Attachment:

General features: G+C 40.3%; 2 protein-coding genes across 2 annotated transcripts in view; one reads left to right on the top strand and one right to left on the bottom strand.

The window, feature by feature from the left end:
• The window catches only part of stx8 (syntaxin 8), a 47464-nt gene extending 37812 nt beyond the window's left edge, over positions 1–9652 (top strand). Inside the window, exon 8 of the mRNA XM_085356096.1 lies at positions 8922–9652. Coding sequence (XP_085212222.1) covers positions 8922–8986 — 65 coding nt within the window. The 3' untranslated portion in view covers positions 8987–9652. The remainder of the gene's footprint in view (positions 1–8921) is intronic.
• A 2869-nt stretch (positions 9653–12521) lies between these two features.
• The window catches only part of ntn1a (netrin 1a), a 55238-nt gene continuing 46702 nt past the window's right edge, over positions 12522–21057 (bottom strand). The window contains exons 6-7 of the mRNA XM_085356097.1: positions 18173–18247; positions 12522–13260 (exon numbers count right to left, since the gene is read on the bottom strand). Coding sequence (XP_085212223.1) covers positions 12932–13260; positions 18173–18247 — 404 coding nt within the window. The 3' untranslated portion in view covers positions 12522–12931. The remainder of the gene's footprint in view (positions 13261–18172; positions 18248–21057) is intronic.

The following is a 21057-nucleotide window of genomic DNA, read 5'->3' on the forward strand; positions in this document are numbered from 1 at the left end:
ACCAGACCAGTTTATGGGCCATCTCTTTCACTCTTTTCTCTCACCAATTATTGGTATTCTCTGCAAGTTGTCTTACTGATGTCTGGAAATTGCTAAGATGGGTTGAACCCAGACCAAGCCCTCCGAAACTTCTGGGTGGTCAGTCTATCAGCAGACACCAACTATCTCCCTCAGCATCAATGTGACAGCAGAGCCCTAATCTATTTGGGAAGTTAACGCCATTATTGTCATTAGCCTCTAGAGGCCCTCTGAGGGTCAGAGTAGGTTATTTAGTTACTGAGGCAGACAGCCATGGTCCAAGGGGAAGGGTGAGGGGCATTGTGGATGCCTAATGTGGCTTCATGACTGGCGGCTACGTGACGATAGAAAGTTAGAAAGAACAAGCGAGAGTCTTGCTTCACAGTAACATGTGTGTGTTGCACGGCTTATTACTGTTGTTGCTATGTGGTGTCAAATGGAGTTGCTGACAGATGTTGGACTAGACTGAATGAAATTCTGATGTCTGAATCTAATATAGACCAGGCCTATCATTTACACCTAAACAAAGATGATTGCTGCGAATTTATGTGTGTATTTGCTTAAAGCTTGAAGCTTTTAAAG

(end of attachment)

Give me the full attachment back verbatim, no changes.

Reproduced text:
General features: G+C 40.3%; 2 protein-coding genes across 2 annotated transcripts in view; one reads left to right on the top strand and one right to left on the bottom strand.

The window, feature by feature from the left end:
• The window catches only part of stx8 (syntaxin 8), a 47464-nt gene extending 37812 nt beyond the window's left edge, over positions 1–9652 (top strand). Inside the window, exon 8 of the mRNA XM_085356096.1 lies at positions 8922–9652. Coding sequence (XP_085212222.1) covers positions 8922–8986 — 65 coding nt within the window. The 3' untranslated portion in view covers positions 8987–9652. The remainder of the gene's footprint in view (positions 1–8921) is intronic.
• A 2869-nt stretch (positions 9653–12521) lies between these two features.
• The window catches only part of ntn1a (netrin 1a), a 55238-nt gene continuing 46702 nt past the window's right edge, over positions 12522–21057 (bottom strand). The window contains exons 6-7 of the mRNA XM_085356097.1: positions 18173–18247; positions 12522–13260 (exon numbers count right to left, since the gene is read on the bottom strand). Coding sequence (XP_085212223.1) covers positions 12932–13260; positions 18173–18247 — 404 coding nt within the window. The 3' untranslated portion in view covers positions 12522–12931. The remainder of the gene's footprint in view (positions 13261–18172; positions 18248–21057) is intronic.

The following is a 21057-nucleotide window of genomic DNA, read 5'->3' on the forward strand; positions in this document are numbered from 1 at the left end:
ACCAGACCAGTTTATGGGCCATCTCTTTCACTCTTTTCTCTCACCAATTATTGGTATTCTCTGCAAGTTGTCTTACTGATGTCTGGAAATTGCTAAGATGGGTTGAACCCAGACCAAGCCCTCCGAAACTTCTGGGTGGTCAGTCTATCAGCAGACACCAACTATCTCCCTCAGCATCAATGTGACAGCAGAGCCCTAATCTATTTGGGAAGTTAACGCCATTATTGTCATTAGCCTCTAGAGGCCCTCTGAGGGTCAGAGTAGGTTATTTAGTTACTGAGGCAGACAGCCATGGTCCAAGGGGAAGGGTGAGGGGCATTGTGGATGCCTAATGTGGCTTCATGACTGGCGGCTACGTGACGATAGAAAGTTAGAAAGAACAAGCGAGAGTCTTGCTTCACAGTAACATGTGTGTGTTGCACGGCTTATTACTGTTGTTGCTATGTGGTGTCAAATGGAGTTGCTGACAGATGTTGGACTAGACTGAATGAAATTCTGATGTCTGAATCTAATATAGACCAGGCCTATCATTTACACCTAAACAAAGATGATTGCTGCGAATTTATGTGTGTATTTGCTTAAAGCTTGAAGCTTTTAAAG